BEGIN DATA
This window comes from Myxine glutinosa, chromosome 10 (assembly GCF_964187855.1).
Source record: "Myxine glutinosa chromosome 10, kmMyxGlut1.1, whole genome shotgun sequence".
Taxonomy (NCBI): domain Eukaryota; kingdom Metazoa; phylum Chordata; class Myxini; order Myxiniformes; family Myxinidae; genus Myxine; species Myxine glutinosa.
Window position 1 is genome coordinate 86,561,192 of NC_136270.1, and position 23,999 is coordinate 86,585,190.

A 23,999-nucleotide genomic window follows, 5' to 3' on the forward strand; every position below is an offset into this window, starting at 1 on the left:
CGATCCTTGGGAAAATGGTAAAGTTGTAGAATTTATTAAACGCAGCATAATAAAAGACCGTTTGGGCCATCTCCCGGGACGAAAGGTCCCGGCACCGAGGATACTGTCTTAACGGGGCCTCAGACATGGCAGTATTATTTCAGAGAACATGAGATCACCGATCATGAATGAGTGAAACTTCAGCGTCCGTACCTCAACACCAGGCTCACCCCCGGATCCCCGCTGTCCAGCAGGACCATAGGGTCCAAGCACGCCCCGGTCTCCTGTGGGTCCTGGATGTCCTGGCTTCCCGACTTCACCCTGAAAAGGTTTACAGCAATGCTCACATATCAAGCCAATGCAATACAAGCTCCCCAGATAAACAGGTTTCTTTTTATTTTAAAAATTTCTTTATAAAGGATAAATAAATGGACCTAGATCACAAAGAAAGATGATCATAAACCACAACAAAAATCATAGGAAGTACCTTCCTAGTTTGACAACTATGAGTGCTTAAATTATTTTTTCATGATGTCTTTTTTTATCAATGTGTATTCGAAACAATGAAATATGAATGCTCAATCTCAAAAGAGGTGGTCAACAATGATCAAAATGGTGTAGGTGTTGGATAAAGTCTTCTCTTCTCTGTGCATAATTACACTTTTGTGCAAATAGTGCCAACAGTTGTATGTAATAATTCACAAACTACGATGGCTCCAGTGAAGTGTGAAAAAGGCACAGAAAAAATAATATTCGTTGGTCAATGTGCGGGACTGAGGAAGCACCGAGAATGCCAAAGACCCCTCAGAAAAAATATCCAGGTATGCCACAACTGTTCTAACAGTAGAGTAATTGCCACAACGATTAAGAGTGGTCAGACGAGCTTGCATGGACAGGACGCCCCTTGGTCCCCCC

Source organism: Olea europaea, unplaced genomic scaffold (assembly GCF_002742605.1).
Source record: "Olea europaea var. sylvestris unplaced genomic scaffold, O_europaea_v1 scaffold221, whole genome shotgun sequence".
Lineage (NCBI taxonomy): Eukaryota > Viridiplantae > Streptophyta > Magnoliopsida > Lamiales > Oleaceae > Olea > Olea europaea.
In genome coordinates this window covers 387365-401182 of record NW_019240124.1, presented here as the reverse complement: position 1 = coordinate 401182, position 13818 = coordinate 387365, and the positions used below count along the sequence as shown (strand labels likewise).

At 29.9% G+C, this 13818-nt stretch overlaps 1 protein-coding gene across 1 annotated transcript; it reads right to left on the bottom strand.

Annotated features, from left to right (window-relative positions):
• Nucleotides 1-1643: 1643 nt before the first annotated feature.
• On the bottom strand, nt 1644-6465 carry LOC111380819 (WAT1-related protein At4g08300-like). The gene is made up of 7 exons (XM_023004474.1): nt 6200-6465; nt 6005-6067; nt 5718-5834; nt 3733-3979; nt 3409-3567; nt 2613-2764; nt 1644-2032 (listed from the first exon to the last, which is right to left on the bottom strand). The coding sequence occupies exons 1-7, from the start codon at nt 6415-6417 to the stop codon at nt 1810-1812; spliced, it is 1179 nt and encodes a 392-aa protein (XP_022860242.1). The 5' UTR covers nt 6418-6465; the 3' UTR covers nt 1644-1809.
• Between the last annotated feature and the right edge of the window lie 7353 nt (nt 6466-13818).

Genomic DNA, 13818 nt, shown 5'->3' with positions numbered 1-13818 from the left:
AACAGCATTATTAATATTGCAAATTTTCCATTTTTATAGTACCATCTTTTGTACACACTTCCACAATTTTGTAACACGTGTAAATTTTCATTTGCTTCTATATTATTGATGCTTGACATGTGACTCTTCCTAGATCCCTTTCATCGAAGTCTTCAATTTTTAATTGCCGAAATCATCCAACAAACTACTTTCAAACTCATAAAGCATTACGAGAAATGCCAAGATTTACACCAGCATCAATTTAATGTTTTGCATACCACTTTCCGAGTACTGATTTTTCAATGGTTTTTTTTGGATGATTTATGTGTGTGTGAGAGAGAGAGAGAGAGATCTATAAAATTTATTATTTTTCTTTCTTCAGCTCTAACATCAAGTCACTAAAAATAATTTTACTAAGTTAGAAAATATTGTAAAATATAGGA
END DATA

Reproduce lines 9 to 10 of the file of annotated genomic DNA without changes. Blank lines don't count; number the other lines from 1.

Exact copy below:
Lineage (NCBI taxonomy): Eukaryota > Viridiplantae > Streptophyta > Magnoliopsida > Lamiales > Oleaceae > Olea > Olea europaea.
In genome coordinates this window covers 387365-401182 of record NW_019240124.1, presented here as the reverse complement: position 1 = coordinate 401182, position 13818 = coordinate 387365, and the positions used below count along the sequence as shown (strand labels likewise).